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Ann Neurol. 2011 May;69(5):866-71. doi: 10.1002/ana.22331. Epub 2011 Feb 18.

Infantile muscular dystrophy in Canadian aboriginals is an αB-crystallinopathy.

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  • 1Department of Pathology, University of Manitoba, Winnipeg, Canada.

Abstract

OBJECTIVE:

A recessively transmitted fatal hypertonic infantile muscular dystrophy has been described in Canadian aboriginals. The affected infants present with progressive limb and axial muscle stiffness and develop severe respiratory insufficiency, and most die in the first year of life. We sought to determine the genetic basis of this disease.

METHODS:

We performed histochemical, immunocytochemical, electron microscopy, and molecular genetic studies in a cohort of 12 patients affected by this disease.

RESULTS:

Conventional histochemical and electron microscopy studies suggested myofibrillar myopathy (MFM). Therefore, we searched for ectopic expression of multiple proteins typical of MFM. Alpha B-crystallin (αBC) expression was absent from all fibers using a monoclonal antibody raised against the entire protein. However, a monoclonal antibody directed against the first 10 residues of αBC immunostained portions of abnormal fibers. Pursuing this clue, we searched for mutations in the gene for αBC (CRYAB) in available DNA samples of 8 patients. All harbored a homozygous deletion, c.60C, predicting a Ser to Ala change at codon 21 and a stop codon after 23 missense residues (p.Ser21AlafsX24). Clinically unaffected parents were heterozygous for this mutation.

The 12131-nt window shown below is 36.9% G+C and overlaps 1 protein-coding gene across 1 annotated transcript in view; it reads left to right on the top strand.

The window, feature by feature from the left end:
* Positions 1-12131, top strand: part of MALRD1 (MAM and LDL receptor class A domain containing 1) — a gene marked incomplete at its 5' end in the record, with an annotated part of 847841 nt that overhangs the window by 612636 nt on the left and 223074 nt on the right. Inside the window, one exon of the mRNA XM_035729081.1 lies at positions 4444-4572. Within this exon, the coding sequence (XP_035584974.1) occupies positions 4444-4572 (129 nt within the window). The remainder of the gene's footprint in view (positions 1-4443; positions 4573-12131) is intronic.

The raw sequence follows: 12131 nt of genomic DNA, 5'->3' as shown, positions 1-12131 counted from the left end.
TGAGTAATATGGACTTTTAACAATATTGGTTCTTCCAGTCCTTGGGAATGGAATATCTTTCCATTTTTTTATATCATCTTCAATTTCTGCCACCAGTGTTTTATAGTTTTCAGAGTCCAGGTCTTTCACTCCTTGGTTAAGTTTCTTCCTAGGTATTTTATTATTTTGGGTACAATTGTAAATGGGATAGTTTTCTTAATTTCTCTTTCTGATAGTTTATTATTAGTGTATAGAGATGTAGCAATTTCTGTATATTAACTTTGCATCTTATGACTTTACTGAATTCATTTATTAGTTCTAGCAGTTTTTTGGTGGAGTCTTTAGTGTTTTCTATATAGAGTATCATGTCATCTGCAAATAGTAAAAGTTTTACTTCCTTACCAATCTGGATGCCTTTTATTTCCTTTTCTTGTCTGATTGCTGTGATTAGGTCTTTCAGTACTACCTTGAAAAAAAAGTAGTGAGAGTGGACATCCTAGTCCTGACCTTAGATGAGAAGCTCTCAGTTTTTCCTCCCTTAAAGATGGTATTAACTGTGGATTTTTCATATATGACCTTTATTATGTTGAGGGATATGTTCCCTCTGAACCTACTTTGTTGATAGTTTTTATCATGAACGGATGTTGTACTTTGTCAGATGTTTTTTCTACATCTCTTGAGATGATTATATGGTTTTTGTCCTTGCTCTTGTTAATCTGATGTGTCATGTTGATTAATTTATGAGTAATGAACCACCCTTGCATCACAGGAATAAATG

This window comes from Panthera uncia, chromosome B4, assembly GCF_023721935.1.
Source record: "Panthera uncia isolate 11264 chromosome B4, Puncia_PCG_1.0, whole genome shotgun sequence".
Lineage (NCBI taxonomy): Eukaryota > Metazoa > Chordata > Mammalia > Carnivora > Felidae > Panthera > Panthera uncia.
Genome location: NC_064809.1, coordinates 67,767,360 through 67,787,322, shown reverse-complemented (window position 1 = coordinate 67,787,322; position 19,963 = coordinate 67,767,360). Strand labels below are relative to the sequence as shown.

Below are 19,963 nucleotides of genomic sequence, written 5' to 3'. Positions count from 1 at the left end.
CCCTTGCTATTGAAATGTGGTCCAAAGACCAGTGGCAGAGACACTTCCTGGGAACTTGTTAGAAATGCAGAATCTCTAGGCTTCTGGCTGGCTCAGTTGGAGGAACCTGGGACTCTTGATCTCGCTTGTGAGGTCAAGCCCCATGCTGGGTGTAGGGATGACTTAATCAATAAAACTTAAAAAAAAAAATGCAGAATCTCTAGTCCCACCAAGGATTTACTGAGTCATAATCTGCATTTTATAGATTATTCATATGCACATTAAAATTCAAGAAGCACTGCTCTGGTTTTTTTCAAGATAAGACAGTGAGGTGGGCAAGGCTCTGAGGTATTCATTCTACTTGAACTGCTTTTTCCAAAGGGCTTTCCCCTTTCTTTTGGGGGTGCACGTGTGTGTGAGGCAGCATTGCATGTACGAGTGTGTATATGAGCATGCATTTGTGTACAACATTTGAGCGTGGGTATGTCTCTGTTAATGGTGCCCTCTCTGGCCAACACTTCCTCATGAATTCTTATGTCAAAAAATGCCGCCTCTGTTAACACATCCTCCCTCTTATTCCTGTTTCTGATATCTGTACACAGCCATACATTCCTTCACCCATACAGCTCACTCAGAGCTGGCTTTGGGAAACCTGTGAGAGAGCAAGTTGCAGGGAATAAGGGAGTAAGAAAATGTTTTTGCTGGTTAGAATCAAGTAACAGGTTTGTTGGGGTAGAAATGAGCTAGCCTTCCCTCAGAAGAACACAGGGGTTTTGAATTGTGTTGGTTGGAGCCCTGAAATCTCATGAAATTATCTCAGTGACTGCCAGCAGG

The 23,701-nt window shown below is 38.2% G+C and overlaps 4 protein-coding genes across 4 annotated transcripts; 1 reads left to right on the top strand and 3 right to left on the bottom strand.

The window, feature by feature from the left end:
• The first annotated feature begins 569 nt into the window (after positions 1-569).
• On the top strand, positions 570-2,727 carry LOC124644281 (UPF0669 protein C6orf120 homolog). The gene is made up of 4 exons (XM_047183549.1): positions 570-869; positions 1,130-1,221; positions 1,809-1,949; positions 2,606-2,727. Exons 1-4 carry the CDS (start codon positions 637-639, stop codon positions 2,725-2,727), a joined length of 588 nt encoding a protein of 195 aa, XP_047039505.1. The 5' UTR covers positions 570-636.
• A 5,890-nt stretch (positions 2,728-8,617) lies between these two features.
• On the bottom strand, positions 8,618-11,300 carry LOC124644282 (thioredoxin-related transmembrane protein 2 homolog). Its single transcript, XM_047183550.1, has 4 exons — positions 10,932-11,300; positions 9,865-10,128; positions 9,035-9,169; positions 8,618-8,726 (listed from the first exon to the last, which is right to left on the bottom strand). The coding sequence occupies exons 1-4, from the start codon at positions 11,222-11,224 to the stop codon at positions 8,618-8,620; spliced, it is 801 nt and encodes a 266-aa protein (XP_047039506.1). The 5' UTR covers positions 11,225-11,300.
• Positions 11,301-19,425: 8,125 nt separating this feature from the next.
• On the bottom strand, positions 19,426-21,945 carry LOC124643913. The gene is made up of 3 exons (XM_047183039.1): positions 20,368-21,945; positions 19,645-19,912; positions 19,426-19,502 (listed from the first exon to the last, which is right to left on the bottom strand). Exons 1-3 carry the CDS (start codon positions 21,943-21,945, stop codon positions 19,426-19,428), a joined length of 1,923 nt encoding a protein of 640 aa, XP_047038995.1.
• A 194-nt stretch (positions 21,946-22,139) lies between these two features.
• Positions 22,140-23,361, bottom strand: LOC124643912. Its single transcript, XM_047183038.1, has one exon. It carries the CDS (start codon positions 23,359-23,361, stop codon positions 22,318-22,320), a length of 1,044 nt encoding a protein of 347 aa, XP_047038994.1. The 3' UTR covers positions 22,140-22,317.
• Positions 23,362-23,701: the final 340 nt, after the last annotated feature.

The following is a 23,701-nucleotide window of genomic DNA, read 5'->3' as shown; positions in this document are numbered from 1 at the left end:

INTERPRETATION:

The homozygous c.60delC in CRYAB pinpoints the genetic basis of the fatal infantile hypertonic muscular dystrophy of Canadian aboriginals. MFMs are typically transmitted by dominant inheritance, but in this disease the parental phenotype is rescued by limited expression of the highly truncated nonfunctional mutant gene product. The severe patient phenotype is due to homozygosity for the markedly hypomorphic allele. Ann Neurol, 2011.

Copyright © 2011 American Neurological Association.

PMID:
21337604
[PubMed - indexed for MEDLINE]
PMCID:
PMC3085857
Free PMC Article

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